So how do we do this given our real financial anxieties? In 2nd Timothy St. Paul reminds us that there is only ONE God –there is only one mediator between God and humankind, Christ Jesus, himself human, who gave himself a ransom for all.
Jesus has already paid the price and secured our future –to live within the embrace of God’s love for eternity! Jesus paid this price, not just so we can have peace in death, (and pie in the sky bye and bye), but so that we can have peace in this life here and now, freed from all of our anxieties. Complete trust that God’s hand is in my life—every detail of it—including my budget, is the kind of faith to which God calls us and Jesus Christ won for us.
There are two spiritual practices that help me manage my finances and my anxiety. I don’t exercise these spiritual practices perfectly, and I need God’s forgiveness and help everyday when I flunk. I’m sure many reading this practice these as well, and I would love to hear your testimony in the comments!
The first spiritual practice that helps me worship God instead of wealth is gratitude. When I wake up in the morning and I put my feet on the floor for the first time that day, I try to remember to say, “thank you”—one word for each foot on the floor, so that my first thought of the day is to thank God for the gift of life and all that surrounds me before I even stand up.
This practice led to saying “thank you” to God more frequently throughout the day, and at night when I looked back over my day. Keep a journal by your bedside and write down that for which you are grateful. What new additions can you add each day?
Over time, I noticed an internal shift when a destitute person asks me for help; the first time this internal shift happened several years ago, I was standing in front of a Thai restaurant in the University City Loop several years ago. A woman asked if I had any change and instead of getting that uncomfortable-guilty-stingy-shameful feeling, I gave her some money, and as I did so, a new thought popped in my head, “God will give me what I need.” It came as a gift of faith; it was not something I generated myself.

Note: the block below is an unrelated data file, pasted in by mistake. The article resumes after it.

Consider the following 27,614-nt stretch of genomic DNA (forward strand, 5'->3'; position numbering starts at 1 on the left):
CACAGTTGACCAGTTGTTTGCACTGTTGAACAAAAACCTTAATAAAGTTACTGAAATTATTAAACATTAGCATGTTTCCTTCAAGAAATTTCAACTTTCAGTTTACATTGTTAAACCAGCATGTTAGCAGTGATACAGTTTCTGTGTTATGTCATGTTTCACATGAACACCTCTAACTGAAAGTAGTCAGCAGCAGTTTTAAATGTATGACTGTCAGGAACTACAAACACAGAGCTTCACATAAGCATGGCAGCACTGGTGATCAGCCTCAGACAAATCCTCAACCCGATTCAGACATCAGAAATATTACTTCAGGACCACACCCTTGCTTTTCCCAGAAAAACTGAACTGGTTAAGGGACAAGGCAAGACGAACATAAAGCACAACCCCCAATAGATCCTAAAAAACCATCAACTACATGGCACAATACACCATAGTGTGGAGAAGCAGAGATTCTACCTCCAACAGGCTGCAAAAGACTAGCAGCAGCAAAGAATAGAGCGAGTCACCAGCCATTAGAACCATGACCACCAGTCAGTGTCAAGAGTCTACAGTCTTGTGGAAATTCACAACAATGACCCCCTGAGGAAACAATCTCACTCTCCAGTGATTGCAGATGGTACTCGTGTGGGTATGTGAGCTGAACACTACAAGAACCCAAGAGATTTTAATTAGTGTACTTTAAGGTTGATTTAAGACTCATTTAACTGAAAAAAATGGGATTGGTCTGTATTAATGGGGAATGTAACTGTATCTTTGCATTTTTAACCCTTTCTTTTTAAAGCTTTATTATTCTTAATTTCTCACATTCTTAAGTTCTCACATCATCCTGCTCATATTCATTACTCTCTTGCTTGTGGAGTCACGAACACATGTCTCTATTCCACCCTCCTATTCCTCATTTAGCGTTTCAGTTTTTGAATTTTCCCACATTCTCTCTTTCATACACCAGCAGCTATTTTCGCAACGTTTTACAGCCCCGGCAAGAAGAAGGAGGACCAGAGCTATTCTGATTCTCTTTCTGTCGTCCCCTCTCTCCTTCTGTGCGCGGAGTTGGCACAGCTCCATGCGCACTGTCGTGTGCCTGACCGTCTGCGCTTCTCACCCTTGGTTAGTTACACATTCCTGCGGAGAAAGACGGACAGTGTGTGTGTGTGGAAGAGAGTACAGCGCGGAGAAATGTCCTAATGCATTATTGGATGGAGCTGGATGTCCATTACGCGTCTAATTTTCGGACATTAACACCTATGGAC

Two weeks ago, I was on my way to Saturday evening worship and I had one of the red bag lunches with me (that the church I serve prepares to give to homeless people). I stopped at the bottom of the exit ramp, and an old gentleman was there with a sign. I told him I didn’t have cash, but I did have some food to eat, and he said, “well if you gave me money, I would buy food with it, so thank you!” Even he practiced the spiritual discipline of gratitude.
The second spiritual practice is the one I mentioned at the beginning—tithing. Remember that $15,300 I didn’t think I could live on aftter giving my tithe? I was taught in the tithing workshop that when I give God my first fruits—with gratitude—God will provide what I need—not all I want, mind you—but what I need. I confess to you that I did not believe it. I did not trust God to provide what I needed because I had a lot of financial anxiety. But, I thought it was part of my job. So after my first paycheck, I wrote out my 10% check to the church—not as an act of faith—but because I thought I had to.
A week and a half later, I was out doing my first Communion visits to the homebound. It was a Tuesday and I was on my way to see Gladys Steinheiser, who lived the furthest distance from the church. I looked at my gas gauge and it was below a ¼ of a tank. I was completely out of money and payday wasn’t until that weekend. As I looked at my gas gauge, I thought to myself, “I won’t be able to do any more visits this week since I am almost out of gas and I’m out of money.”
I arrived at Gladys’s house; we had a lovely visit and shared the Lord’s Supper. She walked me to the door and as I turned to say goodbye to her, she handed me an envelope and said, “Here, this is for gas.”
I’ve been a tither ever since! I got in the car and I said to God, “Ok, I get it!” and that’s freedom from anxiety!
A Sermon on Philemon preached September 4, 2016
Anyone who’s been a parent, or loved a child deeply, knows the anguish and the anxiety of releasing your child into the world. Of sending them across the state or across the country to move into the next phase of their life, be it college or their first job.
I received this kind of concerned letter from a parent a couple of weeks ago—well, actually, it was a message on FB, but in today’s world, that constitutes a letter! A friend in Kansas City wrote and shared that her daughter was moving back to North Carolina for her senior year of college. My friend wondered if she could stay at our house in St. Louis as she traveled across country. We were delighted to help and she is now safely arrived at school and taking classes.